Though I cannot remember the exact year, ever since I heard the opening bass riff of Queen’s “Another Bites the Dust” and saw Sylvester Ritter walk down the aisle with a chain attached to the dog collar around his neck as The Junkyard Dog barking at his opponents, I have been a fan of professional wrestling. From rushing through homework to catch the regional broadcasts on ESPN daily after school, I despised the defiant rule breaking of Jim Cornette’s Midnight Express as they fought Robert Gibson and Ricky Morton. On Sundays after church, I would stand right in front of the nine inch black and white television in my bedroom trying to get the antenna in just the right position to catch the local broadcasts of “Bullet” Bob Armstrong and The Tennessee Stud facing off against The Dirty White Boy and Tom Prichard. I hated Shawn Michaels after he kicked Marty Jannetty through Brutus “The Barber” Beefcake’s barbershop window, yet five years later when that same Heartbreak Kid had to forfeit his championship belt because he had “lost his smile” I was heartbroken. I remember the parade down the streets of Disney World as Hulk Hogan made his triumphant arrival in WCW, and, of course, was just as shocked as the rest of the world when wrestling’s greatest hero made wrestling’s greatest heel turn with the creation of the nWo. I have feared The Undertaker, smelled what The Rock is cooking, yelled “Wooo!” with The Nature Boy, had two words for D-X and given Stone Cold a “Heck Yeah!” (Remember, I was a church boy. I couldn’t dare say “Hell Yeah!”) Minus a period of just a few years, wrestling has been and continues to be a part of my entertainment consumption whenever it is broadcast and has now become an activity we share as a family.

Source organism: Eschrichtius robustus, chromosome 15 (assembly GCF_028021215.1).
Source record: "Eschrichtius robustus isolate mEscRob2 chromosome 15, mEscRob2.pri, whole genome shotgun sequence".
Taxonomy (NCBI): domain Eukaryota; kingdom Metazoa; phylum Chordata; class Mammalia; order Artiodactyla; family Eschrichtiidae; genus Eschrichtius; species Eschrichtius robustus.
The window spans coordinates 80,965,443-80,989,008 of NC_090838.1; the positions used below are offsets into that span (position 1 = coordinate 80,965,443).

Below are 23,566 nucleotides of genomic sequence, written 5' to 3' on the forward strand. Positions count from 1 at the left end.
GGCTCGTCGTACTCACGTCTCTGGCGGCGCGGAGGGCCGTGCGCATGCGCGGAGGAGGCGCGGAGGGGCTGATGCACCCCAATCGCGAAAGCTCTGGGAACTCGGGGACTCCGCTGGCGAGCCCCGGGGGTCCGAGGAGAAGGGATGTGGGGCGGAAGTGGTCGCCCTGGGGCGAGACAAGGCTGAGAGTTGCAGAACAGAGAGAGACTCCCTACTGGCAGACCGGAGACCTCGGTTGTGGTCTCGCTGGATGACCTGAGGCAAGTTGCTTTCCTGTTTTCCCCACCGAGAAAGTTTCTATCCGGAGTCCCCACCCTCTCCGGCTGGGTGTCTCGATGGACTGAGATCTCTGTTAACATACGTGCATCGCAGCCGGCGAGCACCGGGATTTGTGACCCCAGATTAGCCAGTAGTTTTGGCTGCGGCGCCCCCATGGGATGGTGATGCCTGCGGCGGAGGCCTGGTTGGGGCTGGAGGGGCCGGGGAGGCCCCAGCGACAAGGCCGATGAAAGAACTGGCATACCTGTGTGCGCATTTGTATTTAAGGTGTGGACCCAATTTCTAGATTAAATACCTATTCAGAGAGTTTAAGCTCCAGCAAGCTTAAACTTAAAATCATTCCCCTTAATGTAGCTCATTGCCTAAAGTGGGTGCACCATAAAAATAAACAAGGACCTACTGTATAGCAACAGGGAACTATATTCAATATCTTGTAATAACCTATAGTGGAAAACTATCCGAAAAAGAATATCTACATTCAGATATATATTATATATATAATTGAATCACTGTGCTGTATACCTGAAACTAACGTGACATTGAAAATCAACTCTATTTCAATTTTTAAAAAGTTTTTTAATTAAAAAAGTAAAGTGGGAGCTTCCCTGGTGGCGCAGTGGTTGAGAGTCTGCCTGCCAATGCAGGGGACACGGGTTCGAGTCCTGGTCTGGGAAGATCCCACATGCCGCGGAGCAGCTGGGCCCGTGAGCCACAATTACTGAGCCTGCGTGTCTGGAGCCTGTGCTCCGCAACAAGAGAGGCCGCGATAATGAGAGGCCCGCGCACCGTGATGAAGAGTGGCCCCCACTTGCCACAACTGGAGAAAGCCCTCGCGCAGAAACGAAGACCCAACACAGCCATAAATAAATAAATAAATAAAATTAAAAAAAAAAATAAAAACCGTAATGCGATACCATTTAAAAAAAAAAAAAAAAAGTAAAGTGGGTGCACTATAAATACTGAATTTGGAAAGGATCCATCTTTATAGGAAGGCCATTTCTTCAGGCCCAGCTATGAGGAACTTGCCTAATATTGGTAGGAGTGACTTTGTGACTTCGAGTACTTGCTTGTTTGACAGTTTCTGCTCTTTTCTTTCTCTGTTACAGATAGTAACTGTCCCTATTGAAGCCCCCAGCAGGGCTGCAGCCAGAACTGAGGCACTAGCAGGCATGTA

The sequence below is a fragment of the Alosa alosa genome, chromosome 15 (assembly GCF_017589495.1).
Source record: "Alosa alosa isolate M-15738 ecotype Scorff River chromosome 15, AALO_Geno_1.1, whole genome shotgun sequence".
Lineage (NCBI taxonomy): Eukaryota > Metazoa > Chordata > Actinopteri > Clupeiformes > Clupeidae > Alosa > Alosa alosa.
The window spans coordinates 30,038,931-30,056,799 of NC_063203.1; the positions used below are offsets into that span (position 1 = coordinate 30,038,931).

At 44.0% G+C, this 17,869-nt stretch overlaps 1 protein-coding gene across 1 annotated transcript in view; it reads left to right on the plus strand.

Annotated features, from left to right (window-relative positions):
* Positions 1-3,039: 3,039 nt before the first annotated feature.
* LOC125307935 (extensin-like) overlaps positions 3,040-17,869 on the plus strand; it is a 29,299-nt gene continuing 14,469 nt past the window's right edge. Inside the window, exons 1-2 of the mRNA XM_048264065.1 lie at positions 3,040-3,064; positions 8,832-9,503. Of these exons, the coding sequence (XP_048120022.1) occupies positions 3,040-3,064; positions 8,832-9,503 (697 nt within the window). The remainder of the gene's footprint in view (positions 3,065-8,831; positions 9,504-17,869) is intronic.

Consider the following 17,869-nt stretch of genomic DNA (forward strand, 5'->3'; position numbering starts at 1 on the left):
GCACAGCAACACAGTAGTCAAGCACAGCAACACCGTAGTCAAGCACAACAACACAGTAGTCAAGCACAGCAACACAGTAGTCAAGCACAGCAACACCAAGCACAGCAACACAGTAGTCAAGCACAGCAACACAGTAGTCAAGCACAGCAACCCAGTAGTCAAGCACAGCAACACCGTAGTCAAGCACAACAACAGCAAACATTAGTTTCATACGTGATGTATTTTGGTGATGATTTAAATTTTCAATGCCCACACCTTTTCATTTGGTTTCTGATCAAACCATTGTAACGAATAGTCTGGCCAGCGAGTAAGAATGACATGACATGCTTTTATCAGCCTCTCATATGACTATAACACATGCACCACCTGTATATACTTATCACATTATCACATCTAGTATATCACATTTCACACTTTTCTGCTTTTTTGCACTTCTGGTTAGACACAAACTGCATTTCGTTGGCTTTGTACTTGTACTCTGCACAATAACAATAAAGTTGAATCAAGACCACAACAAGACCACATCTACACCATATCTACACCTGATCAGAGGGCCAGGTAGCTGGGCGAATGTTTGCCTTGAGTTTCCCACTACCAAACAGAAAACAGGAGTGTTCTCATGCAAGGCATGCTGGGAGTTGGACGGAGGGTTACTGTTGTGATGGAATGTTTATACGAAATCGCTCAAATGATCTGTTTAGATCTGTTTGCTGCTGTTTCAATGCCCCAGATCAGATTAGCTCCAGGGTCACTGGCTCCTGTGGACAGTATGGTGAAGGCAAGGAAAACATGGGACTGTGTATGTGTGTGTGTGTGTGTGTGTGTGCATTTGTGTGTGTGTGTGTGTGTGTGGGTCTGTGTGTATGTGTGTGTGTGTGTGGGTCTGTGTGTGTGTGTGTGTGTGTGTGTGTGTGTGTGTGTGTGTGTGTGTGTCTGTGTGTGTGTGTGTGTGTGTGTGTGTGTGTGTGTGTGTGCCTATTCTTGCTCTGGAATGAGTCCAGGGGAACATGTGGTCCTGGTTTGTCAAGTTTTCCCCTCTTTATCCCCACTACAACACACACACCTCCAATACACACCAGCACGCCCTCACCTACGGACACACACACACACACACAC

I see wrestling as a type of theater. The wrestlers are nothing more than highly trained, highly athletic actors who have spent years crafting and perfecting their skills that allow them to take the hits, falls, and bumps in a manner to protect not only themselves but their opponents. When they yell, scream, and shout at each other on the mic, it’s only after they’ve spent time in class learning how to cut a successful promo that not only spurs the ire, agitation, and opposition of those they are speaking to or about, but also controls the emotion of the crowd and furthers the story line of the current angle they are working. Every single aspect of a wrestling event from the lights, pyrotechnics, and music to the commentators, ring announcers, and referees are for one purpose and one purpose only . . . to get the audience to believe and buy in hook, line, and sinker! All of these things are determined by the promotion’s booker. The booker is the man responsible for deciding which wrestlers will be liked or hated, how long matches will last, and even the outcome of the matches. If a wrestler is playing a heel, his job is to make you hate him. The more you boo him, the better job he’s doing. The opposite is true of a babyface. He’s supposed to be the crowd favorite and make you love him. Your applause and cheers are what he is after.